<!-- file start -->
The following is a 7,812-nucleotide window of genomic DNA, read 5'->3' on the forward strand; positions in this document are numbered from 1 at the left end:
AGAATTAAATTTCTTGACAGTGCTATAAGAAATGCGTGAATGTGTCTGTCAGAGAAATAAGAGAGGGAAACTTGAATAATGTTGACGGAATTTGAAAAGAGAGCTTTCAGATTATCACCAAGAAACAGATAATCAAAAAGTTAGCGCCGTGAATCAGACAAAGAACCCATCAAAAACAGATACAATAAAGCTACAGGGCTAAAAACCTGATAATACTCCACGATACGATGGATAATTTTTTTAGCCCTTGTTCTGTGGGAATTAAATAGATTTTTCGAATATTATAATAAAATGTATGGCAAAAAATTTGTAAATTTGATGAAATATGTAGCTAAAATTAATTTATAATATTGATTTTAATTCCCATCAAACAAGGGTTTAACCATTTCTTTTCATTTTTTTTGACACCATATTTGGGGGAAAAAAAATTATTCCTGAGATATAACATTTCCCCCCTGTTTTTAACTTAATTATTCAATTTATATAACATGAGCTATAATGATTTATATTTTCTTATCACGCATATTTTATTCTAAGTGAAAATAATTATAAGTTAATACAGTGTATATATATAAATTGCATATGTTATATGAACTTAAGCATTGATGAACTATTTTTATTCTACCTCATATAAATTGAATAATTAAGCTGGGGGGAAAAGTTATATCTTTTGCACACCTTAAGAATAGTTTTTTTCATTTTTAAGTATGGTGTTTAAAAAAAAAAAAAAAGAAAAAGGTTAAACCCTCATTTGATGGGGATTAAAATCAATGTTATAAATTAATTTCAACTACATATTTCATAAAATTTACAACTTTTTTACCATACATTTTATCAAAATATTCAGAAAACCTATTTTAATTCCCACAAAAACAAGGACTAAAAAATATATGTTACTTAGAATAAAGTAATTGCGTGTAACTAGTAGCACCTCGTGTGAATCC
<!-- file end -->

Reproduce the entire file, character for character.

The following is a 7,812-nucleotide window of genomic DNA, read 5'->3' on the forward strand; positions in this document are numbered from 1 at the left end:
AGAATTAAATTTCTTGACAGTGCTATAAGAAATGCGTGAATGTGTCTGTCAGAGAAATAAGAGAGGGAAACTTGAATAATGTTGACGGAATTTGAAAAGAGAGCTTTCAGATTATCACCAAGAAACAGATAATCAAAAAGTTAGCGCCGTGAATCAGACAAAGAACCCATCAAAAACAGATACAATAAAGCTACAGGGCTAAAAACCTGATAATACTCCACGATACGATGGATAATTTTTTTAGCCCTTGTTCTGTGGGAATTAAATAGATTTTTCGAATATTATAATAAAATGTATGGCAAAAAATTTGTAAATTTGATGAAATATGTAGCTAAAATTAATTTATAATATTGATTTTAATTCCCATCAAACAAGGGTTTAACCATTTCTTTTCATTTTTTTTGACACCATATTTGGGGGAAAAAAAATTATTCCTGAGATATAACATTTCCCCCCTGTTTTTAACTTAATTATTCAATTTATATAACATGAGCTATAATGATTTATATTTTCTTATCACGCATATTTTATTCTAAGTGAAAATAATTATAAGTTAATACAGTGTATATATATAAATTGCATATGTTATATGAACTTAAGCATTGATGAACTATTTTTATTCTACCTCATATAAATTGAATAATTAAGCTGGGGGGAAAAGTTATATCTTTTGCACACCTTAAGAATAGTTTTTTTCATTTTTAAGTATGGTGTTTAAAAAAAAAAAAAAAGAAAAAGGTTAAACCCTCATTTGATGGGGATTAAAATCAATGTTATAAATTAATTTCAACTACATATTTCATAAAATTTACAACTTTTTTACCATACATTTTATCAAAATATTCAGAAAACCTATTTTAATTCCCACAAAAACAAGGACTAAAAAATATATGTTACTTAGAATAAAGTAATTGCGTGTAACTAGTAGCACCTCGTGTGAATCC